Weeklong stint in show brings boffo sales
Broadway once again topped $1 billion for the calendar year, ringing in total sales of $1.037 billion and logging overall attendance of 12.11 million, according to new figures from the Broadway League.
That’s a record in dollar terms, up from $1.004 billion in 2009 (the first annum in which the Rialto cracked the billion-buck mark). But attendance did not hit a record: While that total was up from the 11.88 million theatergoers reported in 2009, it doesn’t match the 12.85 million in 2008 (or, for that matter, the 12.44 million from 2007).
Top-selling individual shows of 2010 pretty consistently matched the list of week-to-week sales champs. “Wicked,” which has made a habit of topping $2 million during high-demand holiday frames, rang in at $82 million for the year, followed by “The Lion King” ($74 million), “Billy Elliot” ($57 million) and “Jersey Boys” ($55 million).
New additions to the annual top 10 include last season’s “The Addams Family” ($49.7 million), which has so far flouted downbeat reviews to post strong sales, and the just-shuttered “Promises, Promises” ($43 million), which was powered by topliners Sean Hayes and Kristin Chenoweth.
Star-driven, limited-run plays don’t run long enough to land at the top of the list but still can prove hugely profitable for the handful of weeks they’re on the boards. Denzel Washington starrer “Fences” rang in $11.8 million from its 13-week run, and Liev Schreiber-Scarlett Johansson topliner “A View From the Bridge” pulled in $10.3 million from the 13 frames it played in 2010. The recently extended “Driving Miss Daisy,” which has done robust biz with a cast that includes James Earl Jones and Vanessa Redgrave, pulled in $9.2 million since opening in the fall.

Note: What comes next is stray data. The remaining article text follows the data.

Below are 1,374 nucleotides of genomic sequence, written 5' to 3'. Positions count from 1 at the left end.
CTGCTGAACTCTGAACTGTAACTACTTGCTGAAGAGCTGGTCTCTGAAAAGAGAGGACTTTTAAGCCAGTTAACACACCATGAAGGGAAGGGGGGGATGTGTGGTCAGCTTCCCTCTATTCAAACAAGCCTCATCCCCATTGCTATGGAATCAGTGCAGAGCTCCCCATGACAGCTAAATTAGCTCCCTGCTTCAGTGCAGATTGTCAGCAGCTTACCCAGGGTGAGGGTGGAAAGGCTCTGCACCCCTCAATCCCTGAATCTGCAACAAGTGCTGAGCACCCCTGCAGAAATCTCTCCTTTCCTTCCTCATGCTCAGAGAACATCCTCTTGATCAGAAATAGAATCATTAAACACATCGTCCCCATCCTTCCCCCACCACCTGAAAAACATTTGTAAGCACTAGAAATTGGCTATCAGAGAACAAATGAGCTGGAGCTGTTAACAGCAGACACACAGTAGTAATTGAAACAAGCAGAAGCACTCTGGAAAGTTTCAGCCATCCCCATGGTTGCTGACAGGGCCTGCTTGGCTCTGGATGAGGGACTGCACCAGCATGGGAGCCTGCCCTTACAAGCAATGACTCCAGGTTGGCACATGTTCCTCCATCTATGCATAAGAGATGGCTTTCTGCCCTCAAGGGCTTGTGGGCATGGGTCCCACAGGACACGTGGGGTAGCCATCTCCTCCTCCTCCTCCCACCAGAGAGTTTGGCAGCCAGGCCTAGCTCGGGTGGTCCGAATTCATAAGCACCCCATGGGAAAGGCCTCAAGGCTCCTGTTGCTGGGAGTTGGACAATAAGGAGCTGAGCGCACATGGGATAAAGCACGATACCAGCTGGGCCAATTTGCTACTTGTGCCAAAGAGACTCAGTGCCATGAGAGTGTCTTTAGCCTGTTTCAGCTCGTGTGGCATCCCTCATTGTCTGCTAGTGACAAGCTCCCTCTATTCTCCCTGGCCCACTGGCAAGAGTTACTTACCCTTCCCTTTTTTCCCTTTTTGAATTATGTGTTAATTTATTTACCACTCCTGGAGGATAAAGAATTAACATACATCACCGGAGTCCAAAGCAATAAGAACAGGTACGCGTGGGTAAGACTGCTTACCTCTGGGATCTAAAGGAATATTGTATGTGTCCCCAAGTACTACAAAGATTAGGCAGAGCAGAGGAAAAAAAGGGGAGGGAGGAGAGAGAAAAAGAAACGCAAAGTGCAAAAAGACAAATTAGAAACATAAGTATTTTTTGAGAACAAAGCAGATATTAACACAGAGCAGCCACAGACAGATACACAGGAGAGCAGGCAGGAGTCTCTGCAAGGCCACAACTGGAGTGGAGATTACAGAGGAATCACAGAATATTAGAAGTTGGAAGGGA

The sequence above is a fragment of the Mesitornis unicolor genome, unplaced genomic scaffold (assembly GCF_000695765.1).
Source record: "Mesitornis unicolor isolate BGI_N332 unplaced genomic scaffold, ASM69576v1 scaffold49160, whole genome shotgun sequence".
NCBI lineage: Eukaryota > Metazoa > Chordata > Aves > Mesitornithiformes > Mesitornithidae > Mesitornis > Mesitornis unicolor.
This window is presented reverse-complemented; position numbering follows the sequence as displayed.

Even as annual attendance fluctuated, grosses have mostly risen over the years thanks to the increasing prominence of premium-price ticketing and the upward creep of ticket prices in general.
Vagaries in attendance, meanwhile, can be influenced by an array of factors, including the number of productions running per year (and how commercially viable they proved), overall tourism trends and the degree of inclement winter weather.
The League measures overall Main Stem activity in playing weeks, the cumulative tally of the number of weeks played by each individual production during the year. This year’s tally, 1,550 weeks, reps a step up from the 1,440 weeks in 2009 but doesn’t match the 1,653 logged in 2008, when attendance hit a record high.
Although calendar-year numbers are always watched by legiters, the standard unit of annual measurement is the season, which traditionally begins and ends in May. So far, according to the League, the 2010-11 season is up 3.6% in overall gross (up to $665 million from $641 million) and 3.8% in attendance (to 7.5 million from 7.3 million) compared to the 2009-10 season. Playing weeks have so far totaled 964 vs. the 873 reported at this time a year ago.
Most legiters have high hopes for both box office and attendance in the coming spring, which boasts a slate unusually crowded with high-profile, large-scale commercial tuners including “Spider-Man: Turn Off the Dark,” “Priscilla Queen of the Desert” and “How to Succeed in Business Without Really Trying.”